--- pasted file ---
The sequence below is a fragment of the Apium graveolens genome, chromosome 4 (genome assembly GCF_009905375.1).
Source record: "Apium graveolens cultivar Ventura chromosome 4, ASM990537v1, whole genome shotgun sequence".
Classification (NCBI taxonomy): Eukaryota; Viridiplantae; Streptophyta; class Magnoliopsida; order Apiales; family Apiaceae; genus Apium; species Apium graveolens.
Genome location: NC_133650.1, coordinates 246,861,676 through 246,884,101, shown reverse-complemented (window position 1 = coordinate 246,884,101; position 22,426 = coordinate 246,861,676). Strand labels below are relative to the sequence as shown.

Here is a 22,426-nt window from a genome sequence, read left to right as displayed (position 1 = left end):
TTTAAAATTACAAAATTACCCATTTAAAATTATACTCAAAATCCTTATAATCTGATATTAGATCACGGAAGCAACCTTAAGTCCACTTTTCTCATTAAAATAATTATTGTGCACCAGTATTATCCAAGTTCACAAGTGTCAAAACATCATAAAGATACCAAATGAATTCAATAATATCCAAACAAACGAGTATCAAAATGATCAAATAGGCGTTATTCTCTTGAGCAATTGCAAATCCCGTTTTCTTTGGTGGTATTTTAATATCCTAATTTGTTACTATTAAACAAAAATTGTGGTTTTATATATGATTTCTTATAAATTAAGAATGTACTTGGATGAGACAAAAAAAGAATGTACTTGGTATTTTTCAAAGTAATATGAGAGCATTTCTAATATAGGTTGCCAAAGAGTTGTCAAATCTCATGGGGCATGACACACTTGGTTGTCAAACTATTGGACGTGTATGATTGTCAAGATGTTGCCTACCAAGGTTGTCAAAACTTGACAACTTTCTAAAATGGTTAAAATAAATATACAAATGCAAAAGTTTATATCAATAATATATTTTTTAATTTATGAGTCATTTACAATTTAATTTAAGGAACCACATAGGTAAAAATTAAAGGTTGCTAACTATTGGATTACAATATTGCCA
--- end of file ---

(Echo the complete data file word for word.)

The sequence below is a fragment of the Apium graveolens genome, chromosome 4 (genome assembly GCF_009905375.1).
Source record: "Apium graveolens cultivar Ventura chromosome 4, ASM990537v1, whole genome shotgun sequence".
Classification (NCBI taxonomy): Eukaryota; Viridiplantae; Streptophyta; class Magnoliopsida; order Apiales; family Apiaceae; genus Apium; species Apium graveolens.
Genome location: NC_133650.1, coordinates 246,861,676 through 246,884,101, shown reverse-complemented (window position 1 = coordinate 246,884,101; position 22,426 = coordinate 246,861,676). Strand labels below are relative to the sequence as shown.

Here is a 22,426-nt window from a genome sequence, read left to right as displayed (position 1 = left end):
TTTAAAATTACAAAATTACCCATTTAAAATTATACTCAAAATCCTTATAATCTGATATTAGATCACGGAAGCAACCTTAAGTCCACTTTTCTCATTAAAATAATTATTGTGCACCAGTATTATCCAAGTTCACAAGTGTCAAAACATCATAAAGATACCAAATGAATTCAATAATATCCAAACAAACGAGTATCAAAATGATCAAATAGGCGTTATTCTCTTGAGCAATTGCAAATCCCGTTTTCTTTGGTGGTATTTTAATATCCTAATTTGTTACTATTAAACAAAAATTGTGGTTTTATATATGATTTCTTATAAATTAAGAATGTACTTGGATGAGACAAAAAAAGAATGTACTTGGTATTTTTCAAAGTAATATGAGAGCATTTCTAATATAGGTTGCCAAAGAGTTGTCAAATCTCATGGGGCATGACACACTTGGTTGTCAAACTATTGGACGTGTATGATTGTCAAGATGTTGCCTACCAAGGTTGTCAAAACTTGACAACTTTCTAAAATGGTTAAAATAAATATACAAATGCAAAAGTTTATATCAATAATATATTTTTTAATTTATGAGTCATTTACAATTTAATTTAAGGAACCACATAGGTAAAAATTAAAGGTTGCTAACTATTGGATTACAATATTGCCA